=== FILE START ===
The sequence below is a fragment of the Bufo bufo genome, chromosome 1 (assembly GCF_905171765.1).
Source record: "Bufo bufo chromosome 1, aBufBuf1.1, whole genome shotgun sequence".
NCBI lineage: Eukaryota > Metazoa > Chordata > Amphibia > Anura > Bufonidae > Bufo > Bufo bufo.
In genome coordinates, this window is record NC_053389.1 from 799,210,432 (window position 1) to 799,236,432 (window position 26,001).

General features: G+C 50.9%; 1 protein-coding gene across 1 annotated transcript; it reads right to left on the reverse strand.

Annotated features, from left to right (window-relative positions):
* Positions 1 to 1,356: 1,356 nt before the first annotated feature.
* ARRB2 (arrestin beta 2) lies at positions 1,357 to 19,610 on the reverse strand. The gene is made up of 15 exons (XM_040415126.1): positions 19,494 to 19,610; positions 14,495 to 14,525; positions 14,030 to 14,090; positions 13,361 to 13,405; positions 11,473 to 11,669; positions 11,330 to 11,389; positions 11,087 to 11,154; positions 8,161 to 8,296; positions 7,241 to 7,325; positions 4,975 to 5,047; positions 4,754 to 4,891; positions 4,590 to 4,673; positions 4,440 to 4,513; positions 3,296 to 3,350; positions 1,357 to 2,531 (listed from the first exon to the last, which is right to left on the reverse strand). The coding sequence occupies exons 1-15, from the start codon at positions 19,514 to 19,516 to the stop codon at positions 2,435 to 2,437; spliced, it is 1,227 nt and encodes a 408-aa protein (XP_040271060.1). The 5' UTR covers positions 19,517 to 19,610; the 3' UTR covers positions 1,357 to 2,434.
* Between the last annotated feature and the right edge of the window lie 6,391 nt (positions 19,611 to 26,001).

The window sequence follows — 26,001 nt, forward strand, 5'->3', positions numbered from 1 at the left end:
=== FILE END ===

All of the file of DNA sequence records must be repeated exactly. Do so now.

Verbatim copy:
The sequence below is a fragment of the Bufo bufo genome, chromosome 1 (assembly GCF_905171765.1).
Source record: "Bufo bufo chromosome 1, aBufBuf1.1, whole genome shotgun sequence".
NCBI lineage: Eukaryota > Metazoa > Chordata > Amphibia > Anura > Bufonidae > Bufo > Bufo bufo.
In genome coordinates, this window is record NC_053389.1 from 799,210,432 (window position 1) to 799,236,432 (window position 26,001).

General features: G+C 50.9%; 1 protein-coding gene across 1 annotated transcript; it reads right to left on the reverse strand.

Annotated features, from left to right (window-relative positions):
* Positions 1 to 1,356: 1,356 nt before the first annotated feature.
* ARRB2 (arrestin beta 2) lies at positions 1,357 to 19,610 on the reverse strand. The gene is made up of 15 exons (XM_040415126.1): positions 19,494 to 19,610; positions 14,495 to 14,525; positions 14,030 to 14,090; positions 13,361 to 13,405; positions 11,473 to 11,669; positions 11,330 to 11,389; positions 11,087 to 11,154; positions 8,161 to 8,296; positions 7,241 to 7,325; positions 4,975 to 5,047; positions 4,754 to 4,891; positions 4,590 to 4,673; positions 4,440 to 4,513; positions 3,296 to 3,350; positions 1,357 to 2,531 (listed from the first exon to the last, which is right to left on the reverse strand). The coding sequence occupies exons 1-15, from the start codon at positions 19,514 to 19,516 to the stop codon at positions 2,435 to 2,437; spliced, it is 1,227 nt and encodes a 408-aa protein (XP_040271060.1). The 5' UTR covers positions 19,517 to 19,610; the 3' UTR covers positions 1,357 to 2,434.
* Between the last annotated feature and the right edge of the window lie 6,391 nt (positions 19,611 to 26,001).

The window sequence follows — 26,001 nt, forward strand, 5'->3', positions numbered from 1 at the left end: